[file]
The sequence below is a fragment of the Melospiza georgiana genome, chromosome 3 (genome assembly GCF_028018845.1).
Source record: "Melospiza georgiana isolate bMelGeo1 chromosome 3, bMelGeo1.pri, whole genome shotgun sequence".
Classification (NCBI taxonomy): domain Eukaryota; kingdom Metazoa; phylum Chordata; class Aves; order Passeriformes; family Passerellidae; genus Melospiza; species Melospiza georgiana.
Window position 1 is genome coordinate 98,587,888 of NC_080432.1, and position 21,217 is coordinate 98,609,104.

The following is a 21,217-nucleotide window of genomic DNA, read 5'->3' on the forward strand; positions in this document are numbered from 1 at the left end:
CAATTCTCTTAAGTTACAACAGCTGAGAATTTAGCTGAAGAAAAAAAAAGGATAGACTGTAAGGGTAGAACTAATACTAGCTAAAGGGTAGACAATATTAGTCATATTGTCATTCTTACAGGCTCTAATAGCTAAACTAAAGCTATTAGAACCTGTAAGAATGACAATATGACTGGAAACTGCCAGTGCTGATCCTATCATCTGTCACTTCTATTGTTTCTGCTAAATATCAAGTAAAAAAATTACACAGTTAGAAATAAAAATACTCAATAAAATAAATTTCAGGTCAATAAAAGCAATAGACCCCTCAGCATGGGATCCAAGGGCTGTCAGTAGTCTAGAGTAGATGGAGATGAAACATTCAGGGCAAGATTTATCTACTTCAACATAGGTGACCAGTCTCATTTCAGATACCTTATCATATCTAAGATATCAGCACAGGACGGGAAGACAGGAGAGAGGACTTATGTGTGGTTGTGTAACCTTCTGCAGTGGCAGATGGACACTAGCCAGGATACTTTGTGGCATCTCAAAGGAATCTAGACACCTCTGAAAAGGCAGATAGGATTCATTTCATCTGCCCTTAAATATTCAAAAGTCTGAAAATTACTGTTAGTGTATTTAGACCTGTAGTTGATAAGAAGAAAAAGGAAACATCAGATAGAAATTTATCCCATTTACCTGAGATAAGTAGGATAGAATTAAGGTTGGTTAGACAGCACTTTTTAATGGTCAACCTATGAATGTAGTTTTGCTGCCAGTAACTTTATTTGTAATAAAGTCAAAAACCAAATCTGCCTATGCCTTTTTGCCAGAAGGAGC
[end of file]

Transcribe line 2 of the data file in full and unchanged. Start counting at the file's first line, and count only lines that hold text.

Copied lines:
Source record: "Melospiza georgiana isolate bMelGeo1 chromosome 3, bMelGeo1.pri, whole genome shotgun sequence".